Friedrich Nietzsche

“I assess the power of a will by how much resistance, pain, torture it endures and knows how to turn it to it’s advantage.”

– Friedrich Nietzsche

“When we arrived at the couple’s apartment we began to explore right away. Josie and I were very anxious to examine every square inch of the place but Vincent was very cautious. “Guys I have a terrible feeling about these people and this place. We should escape or at least hide until we’re sure it’s safe” he would say. Josie on the other hand had no reservations whatsoever. “I think they’re nice. They pet me and let me smell them and they smell like really nice people.” Vincent darted his eyes toward his sister. “You think everyone is nice.” he said scornfully. “Everyone is nice!” she cheerfully responded. We explored every square inch of our new space avoiding when possible the humans.”…..

When Metaphysical Man, Atro City’s resident superhero and trendsetter is inadvertently sucked into an alternate world by a mysterious super villain he’s forced to overcome his only weakness; reality. Read more at http://smashwords.com/books/view/540303#amreading #amwriting

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williamchasterson

My name is William Chasterson. I’m a writer and a student of history. I was raised in the Midwest of the United States in a very conservative town of about 15,000 people. In my twenties I moved to New York which is where I’ve been for the past 15 years. After the first few years of culture shock I was finally able to settle into my environment and actually consider myself a New Yorker. For the past year however I’ve been living in the third world. I’m not going to mention the name of the country I moved to both for my own safety and because this is not a political blog. The purpose of this blog is to analyze the human psyche and to develop a theory I’ve been slowly formulating my entire life which is that we are all the same. No matter our race, gender, language, or economic status we are all of us equals. While this idea sounds cliche most people’s actions indicate that they don’t really believe it.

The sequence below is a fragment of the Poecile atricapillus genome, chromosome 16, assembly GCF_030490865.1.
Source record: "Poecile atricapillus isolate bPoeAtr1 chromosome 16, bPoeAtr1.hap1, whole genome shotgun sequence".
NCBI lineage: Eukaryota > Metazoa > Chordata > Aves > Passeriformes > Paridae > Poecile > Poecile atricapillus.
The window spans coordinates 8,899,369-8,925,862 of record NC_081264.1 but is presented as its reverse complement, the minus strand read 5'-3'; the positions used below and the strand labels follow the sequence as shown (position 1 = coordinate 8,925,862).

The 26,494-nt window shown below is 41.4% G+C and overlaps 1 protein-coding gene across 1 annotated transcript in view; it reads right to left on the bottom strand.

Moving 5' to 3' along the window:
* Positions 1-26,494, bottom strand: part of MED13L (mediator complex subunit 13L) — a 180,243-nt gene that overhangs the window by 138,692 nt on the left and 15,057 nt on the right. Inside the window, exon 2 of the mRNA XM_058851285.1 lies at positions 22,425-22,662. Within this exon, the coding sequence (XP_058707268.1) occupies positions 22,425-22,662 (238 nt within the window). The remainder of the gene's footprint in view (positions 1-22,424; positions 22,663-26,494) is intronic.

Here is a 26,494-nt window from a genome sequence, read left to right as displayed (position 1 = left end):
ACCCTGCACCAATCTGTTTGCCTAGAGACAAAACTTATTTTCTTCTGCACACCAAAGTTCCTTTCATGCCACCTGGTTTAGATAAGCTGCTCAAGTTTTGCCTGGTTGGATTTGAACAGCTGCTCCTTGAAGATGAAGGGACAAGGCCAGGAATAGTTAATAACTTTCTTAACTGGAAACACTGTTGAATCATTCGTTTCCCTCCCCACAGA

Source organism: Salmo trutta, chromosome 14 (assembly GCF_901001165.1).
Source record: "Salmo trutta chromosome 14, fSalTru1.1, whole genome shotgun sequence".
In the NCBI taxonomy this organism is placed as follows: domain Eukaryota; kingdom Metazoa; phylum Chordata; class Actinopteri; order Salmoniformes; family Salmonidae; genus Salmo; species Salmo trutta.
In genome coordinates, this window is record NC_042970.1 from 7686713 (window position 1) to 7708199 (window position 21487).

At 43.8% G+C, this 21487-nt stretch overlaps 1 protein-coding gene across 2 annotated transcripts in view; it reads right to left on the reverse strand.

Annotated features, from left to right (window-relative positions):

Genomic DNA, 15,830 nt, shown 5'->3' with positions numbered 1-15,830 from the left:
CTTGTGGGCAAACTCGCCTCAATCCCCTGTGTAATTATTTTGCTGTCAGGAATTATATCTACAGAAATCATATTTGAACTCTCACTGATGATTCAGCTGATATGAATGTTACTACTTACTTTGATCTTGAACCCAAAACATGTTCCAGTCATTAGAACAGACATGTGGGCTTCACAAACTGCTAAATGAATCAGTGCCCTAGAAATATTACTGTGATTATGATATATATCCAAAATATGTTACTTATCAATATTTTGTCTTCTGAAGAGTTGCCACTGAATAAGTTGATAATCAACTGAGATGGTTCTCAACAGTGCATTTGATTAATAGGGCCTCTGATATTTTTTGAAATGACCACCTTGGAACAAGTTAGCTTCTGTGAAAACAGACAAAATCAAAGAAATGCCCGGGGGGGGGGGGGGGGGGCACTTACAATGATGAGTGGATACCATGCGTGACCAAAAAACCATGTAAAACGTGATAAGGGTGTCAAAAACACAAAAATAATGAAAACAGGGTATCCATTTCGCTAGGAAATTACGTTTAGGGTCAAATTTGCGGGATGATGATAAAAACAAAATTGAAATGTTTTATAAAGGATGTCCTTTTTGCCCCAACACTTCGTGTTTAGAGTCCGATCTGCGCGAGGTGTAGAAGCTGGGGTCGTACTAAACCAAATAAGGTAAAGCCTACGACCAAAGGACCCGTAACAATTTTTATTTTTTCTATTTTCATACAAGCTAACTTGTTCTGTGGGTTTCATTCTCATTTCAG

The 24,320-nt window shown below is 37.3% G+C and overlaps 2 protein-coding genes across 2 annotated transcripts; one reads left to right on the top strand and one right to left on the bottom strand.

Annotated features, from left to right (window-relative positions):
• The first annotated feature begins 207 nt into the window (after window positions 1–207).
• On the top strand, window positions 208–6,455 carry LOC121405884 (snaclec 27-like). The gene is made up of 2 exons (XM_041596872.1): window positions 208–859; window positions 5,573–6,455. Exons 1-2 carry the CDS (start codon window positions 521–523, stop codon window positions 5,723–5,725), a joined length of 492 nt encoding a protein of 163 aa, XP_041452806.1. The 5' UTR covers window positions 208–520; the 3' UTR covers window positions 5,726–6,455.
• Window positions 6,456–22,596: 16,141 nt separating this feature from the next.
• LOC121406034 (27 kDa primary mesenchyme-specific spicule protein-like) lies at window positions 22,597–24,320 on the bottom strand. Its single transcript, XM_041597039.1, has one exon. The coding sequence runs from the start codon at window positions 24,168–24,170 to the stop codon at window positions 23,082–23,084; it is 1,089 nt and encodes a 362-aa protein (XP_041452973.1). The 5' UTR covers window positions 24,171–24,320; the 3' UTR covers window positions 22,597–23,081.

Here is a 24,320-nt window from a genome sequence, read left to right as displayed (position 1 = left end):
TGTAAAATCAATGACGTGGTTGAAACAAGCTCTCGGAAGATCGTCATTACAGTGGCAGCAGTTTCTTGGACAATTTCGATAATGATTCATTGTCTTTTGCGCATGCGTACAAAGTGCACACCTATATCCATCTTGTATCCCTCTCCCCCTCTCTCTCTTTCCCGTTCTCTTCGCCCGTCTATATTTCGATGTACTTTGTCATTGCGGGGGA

11 thoughts on “Friedrich Nietzsche”

  1. I identify with you a little bit about being a “blerd”. What I fail to understand is our need to verbally segregate ourselves by making up new words to identify the “black version” of something. I’m a nerd. It’s one of my favorite candies and a word that already existed to describe socially awkward, intellectually advanced outcasts. That’s what I am. Who cares if I’m a black nerd, white nerd, Hispanic nerd or what have you? Yes, I’m a black woman and I don’t mind being identified as black but I don’t think it’s necessary to fuse the word black into every adjective you could use to describe me.
    I dunno. Just a sensitive issue with me.

    Liked by 1 person

      1. It’s funny that you refer to us living in a “pop culture” When pop is short for popular, meaning well liked by the majority.
        Subcultures are in categories of their own because they don’t fit into pop culture. Hence the categorization of the goths, geeks, and in our case nerds. So there already was a category for us.
        My point was, humans tend to put everyone into boxes. We’re obsessed with labeling everything.
        I’m already in a box labeled nerds (among other boxes but we can get into the complexities of the many facets to the individual personality another time). So, why would I then insert dividers into that box, thus making my space that much smaller?
        I honestly don’t see the point. What exactly is the difference between a nerd and a “blerd” that is so drastic that they need seperate labels? Skin color isn’t a good enough reason in my opinion.
        Racism comes in many forms and I find that to be one of them. But like I said, super touchy subject for me.

        Liked by 1 person

      2. Exactly. So, why in the world would we add to it? Why? Why give them one more label? And how can you blame the popular culture for giving labels to everything as if they’re solely responsible? Either the white, popular, majority came up with the term “blerd” or some some black nerds did.
        Either way, it makes about as much sense as it does for black people to continue to use the term “nigga” like that changes where it came from.
        We need more discussions like this in our communities (I used the plural sense because every single group of outcasts does this. We blame the pop culture masses for our misfortunes as outcasts not just blacks). I for one am sick to death of the majority dictating my life. And I’m even more tired of watching the results of it. Seeing the rest of my fellow outcasts just accepting it to the point where we don’t even wait for our oppressors to “put us in our place”, we do it to ourselves.
        If we all looked around for just a minute, we’d see we hold the power. We out number the “popular”. Without us, how would they be popular? How about instead of trying to reclaim negativity from the popular, we create our own positivity?

        “My name is Jacqueline and I am an awesome human being. It’s nice to meet you. ^_^”

        Liked by 1 person

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